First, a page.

Quite often, and especially with 'br00tal' type bands, the macho frontman will bark out an order to the audience, something along the lines of "I wanna see you go crazy/a mosh pit/chaos out there!" which, whilst commendable from an enthusiasm point of view, is pretty cringe-worthy when delivered to a small and/or apathetic audience. So to his credit, Butler avoided this cliché and instead asked for those enjoying the music to at least nod their heads - a much more realistic request and one which made me warm to the band's efforts, along with his general down-to-earth nature. At this point you might be thinking Malefice were playing to an empty venue, but far from it. Whilst the cold weather probably helped in getting people inside to watch, a fair number of those nearer the front were clearly enjoying the set. A bit of headbanging here, some moshing there and plenty of clapping after each song showed that many appreciated Malefice despite their polar difference to Sabaton. I must admit I'm not a fan of whatevercore, so the overall sound of the band wasn't quite my thing, but the more pure death and thrash metal influences were generally to my liking, along with their melodic touches. Their sound was both heavy and extreme, the kind of thing designed to start moshpits, but also fairly indistinct. Given this applies to most bands of a similar style it's not something that is likely to hold these guys back. I doubt any fans would have been blown away by their performance, but it was solid enough stuff for those with a penchant for the heavy 'core-infused side of things and I'm sure we'll be seeing a lot more from these guys in the future.


Panic Cell

Panic Cell are a band whose name popped up regularly on bills around the UK a few years ago, but one which I somehow managed to never see live until this gig. For some reason I had the idea that their sound was thrash/extreme-based but I must have been getting them confused with another band, as they turned out to play heavy, groovy metal/rock. Being, as singer Luke Bell put it, "fat bastards", the imposing frontman started their set standing in the photo pit, which whilst giving him more room to manoeuvre, probably had some of the crowd a bit miffed as to why they couldn't see much of him. Once again I can't tell you the names of any songs, but they had the kind of heavy riffs that are easy to nod along to and occupy the middle ground between old-school and modern. Admittedly none of these stuck im my memory after they had finished and there was a tendency for them to become background music rather than grabbing my attention, but the band performed with enough conviction to make them enjoyable. Frontman Bell, eventually clambering onto the stage, had a strong voice that brought to mind the tone of latter-era/recent Hetfield and the crooning side of Zakk Wylde but with added melodic ability and less of a 'twang'.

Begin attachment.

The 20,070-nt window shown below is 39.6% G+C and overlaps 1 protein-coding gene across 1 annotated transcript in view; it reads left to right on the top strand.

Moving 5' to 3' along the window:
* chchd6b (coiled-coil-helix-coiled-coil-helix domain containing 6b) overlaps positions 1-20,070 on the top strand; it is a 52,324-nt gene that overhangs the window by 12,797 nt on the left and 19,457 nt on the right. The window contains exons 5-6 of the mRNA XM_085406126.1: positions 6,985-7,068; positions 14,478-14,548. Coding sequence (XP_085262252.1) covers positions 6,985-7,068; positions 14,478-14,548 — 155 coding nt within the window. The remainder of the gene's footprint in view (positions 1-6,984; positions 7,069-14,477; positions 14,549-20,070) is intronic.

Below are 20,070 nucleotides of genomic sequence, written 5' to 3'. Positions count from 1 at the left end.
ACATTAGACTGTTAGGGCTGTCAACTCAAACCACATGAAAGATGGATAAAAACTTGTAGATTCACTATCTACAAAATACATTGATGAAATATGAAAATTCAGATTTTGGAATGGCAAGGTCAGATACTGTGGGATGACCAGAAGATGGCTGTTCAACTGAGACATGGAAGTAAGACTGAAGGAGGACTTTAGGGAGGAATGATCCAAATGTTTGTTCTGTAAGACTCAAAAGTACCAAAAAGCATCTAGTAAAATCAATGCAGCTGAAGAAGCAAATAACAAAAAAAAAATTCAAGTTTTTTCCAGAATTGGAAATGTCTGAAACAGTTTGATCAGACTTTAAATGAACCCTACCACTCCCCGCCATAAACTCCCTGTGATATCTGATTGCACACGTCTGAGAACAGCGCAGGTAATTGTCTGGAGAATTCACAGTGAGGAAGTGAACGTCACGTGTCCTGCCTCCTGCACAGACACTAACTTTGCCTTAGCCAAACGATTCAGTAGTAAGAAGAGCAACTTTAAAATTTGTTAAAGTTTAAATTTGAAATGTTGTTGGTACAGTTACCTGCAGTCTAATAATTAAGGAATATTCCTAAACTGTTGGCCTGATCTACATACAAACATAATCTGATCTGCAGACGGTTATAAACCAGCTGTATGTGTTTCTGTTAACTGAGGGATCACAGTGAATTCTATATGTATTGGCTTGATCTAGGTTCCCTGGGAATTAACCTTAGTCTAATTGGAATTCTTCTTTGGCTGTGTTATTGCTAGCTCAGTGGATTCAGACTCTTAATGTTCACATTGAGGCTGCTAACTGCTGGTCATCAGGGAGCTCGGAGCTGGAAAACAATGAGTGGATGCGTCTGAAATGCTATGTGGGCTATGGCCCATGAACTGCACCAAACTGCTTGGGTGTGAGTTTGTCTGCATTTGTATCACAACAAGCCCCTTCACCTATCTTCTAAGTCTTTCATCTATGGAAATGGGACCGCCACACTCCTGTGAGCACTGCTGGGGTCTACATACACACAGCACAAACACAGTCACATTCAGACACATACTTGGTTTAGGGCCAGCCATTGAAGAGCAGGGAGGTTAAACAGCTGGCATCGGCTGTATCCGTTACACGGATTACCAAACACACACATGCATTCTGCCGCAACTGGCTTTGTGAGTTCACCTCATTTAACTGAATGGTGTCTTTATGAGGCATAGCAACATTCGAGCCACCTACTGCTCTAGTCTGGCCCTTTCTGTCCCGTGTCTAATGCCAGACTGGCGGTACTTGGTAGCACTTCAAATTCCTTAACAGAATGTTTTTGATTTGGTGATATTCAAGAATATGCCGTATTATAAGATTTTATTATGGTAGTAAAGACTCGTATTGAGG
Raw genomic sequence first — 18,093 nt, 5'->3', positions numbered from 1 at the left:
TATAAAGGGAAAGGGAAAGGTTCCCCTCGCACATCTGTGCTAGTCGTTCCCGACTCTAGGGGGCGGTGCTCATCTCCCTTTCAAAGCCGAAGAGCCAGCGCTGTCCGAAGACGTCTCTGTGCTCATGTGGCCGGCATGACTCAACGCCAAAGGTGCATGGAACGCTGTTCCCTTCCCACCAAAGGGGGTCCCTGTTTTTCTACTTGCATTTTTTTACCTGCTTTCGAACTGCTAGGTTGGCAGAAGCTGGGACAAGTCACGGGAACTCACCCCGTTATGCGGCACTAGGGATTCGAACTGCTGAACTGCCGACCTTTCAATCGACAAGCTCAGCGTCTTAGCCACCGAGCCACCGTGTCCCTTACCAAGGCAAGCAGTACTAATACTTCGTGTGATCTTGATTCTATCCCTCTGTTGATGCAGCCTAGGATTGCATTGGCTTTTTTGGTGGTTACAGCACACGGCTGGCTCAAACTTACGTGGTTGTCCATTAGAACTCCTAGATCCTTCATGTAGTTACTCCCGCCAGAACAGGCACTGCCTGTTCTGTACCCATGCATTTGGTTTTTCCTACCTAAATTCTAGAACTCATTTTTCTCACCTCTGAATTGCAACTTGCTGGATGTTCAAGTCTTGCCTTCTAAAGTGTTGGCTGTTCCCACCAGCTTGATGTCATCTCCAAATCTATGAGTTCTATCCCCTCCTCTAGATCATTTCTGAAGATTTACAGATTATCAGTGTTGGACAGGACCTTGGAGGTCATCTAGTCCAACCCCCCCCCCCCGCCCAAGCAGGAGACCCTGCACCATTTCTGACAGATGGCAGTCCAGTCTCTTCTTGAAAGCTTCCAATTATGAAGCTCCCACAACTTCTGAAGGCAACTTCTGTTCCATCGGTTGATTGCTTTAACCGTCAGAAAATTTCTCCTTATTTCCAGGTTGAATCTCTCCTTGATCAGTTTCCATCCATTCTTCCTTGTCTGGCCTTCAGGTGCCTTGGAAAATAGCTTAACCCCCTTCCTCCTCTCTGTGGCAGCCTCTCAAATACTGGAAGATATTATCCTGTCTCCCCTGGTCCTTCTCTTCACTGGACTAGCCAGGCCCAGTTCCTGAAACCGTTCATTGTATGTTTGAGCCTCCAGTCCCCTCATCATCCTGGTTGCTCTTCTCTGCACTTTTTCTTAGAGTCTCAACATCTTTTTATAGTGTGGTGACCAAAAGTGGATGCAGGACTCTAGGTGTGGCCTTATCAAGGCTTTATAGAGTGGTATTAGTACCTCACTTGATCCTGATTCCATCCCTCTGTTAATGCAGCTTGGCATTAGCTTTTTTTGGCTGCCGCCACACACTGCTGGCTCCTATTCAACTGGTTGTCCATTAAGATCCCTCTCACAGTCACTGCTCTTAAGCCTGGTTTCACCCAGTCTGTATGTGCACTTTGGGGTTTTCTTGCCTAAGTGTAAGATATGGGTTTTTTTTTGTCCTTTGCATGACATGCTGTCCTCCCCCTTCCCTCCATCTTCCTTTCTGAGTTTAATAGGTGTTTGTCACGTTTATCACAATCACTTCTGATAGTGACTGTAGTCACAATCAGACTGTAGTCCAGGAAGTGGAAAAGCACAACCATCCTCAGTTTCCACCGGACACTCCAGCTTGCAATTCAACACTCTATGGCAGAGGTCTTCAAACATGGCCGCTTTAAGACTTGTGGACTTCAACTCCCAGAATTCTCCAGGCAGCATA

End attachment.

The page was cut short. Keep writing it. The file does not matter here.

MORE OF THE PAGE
The set passed at a decent pace; the band moving and rocking out in the space available and generally receiving a positive reaction from the crowd. Holding a bottle of Jagermeister aloft, I was worried Bell was about to make Panic Cell one of those 'look at us, we're drinking booze, how cool are we?' bands but this was avoided when he gave the bottle to the audience. Turns out Panic Cell are a band Jagermeister sponsor (or whatever the relationship actually is), like my favourites Orange Goblin, and have plenty of the stuff to go around. Other than that there wasn't anything particularly remarkable about their set, but the band seemed to be enjoying themselves and provided a decent, if slightly forgettable, half hour of entertainment. I was left with the feeling that these guys would make a good headliner at a small, pub type gig and have the potential to land themselves more support slots of this size. [6 ½]